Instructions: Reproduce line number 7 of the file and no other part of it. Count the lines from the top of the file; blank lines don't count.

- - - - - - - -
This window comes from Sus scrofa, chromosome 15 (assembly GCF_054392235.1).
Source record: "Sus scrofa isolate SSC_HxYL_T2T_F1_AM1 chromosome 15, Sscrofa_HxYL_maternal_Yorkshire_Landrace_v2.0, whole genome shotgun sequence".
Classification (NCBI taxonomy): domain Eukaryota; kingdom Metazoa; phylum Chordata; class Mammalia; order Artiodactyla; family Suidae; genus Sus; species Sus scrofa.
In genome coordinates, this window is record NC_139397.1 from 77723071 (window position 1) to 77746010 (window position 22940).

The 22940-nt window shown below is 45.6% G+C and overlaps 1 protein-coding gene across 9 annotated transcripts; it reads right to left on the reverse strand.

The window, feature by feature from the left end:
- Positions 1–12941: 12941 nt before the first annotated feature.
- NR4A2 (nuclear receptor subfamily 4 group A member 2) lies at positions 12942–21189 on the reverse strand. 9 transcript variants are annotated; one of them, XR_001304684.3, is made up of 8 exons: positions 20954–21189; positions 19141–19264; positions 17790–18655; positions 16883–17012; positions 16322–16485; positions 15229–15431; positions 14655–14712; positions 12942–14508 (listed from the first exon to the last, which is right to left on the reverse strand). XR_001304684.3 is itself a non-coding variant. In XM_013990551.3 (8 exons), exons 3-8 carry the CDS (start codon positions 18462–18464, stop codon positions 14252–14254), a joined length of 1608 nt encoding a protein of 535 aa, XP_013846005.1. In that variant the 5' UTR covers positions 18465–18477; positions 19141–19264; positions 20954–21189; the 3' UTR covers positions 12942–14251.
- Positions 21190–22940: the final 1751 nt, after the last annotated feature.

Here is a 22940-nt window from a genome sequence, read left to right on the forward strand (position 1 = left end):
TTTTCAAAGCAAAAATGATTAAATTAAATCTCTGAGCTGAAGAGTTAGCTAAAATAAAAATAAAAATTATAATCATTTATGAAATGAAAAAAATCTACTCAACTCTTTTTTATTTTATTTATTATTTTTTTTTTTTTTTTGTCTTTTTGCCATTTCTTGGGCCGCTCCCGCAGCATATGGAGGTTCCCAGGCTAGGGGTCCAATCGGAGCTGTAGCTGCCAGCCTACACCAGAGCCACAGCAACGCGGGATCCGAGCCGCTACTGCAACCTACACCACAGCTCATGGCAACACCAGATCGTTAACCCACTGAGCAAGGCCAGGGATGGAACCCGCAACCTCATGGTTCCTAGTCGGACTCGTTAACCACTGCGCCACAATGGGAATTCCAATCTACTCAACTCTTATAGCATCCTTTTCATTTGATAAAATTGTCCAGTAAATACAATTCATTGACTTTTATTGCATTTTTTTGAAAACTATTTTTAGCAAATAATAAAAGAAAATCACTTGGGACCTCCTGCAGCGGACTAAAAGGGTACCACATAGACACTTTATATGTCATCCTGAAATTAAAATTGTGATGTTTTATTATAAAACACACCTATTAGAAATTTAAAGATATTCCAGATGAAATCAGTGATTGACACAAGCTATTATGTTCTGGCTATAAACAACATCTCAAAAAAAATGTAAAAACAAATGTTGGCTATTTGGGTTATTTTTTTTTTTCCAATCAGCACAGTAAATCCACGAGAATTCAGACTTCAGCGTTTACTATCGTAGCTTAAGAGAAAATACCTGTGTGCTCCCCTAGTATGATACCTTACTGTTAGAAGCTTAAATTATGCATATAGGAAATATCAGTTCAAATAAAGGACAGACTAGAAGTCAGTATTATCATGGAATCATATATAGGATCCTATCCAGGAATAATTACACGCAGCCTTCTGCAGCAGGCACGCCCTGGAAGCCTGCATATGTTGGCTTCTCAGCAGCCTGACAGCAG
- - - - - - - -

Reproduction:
- Positions 1–12941: 12941 nt before the first annotated feature.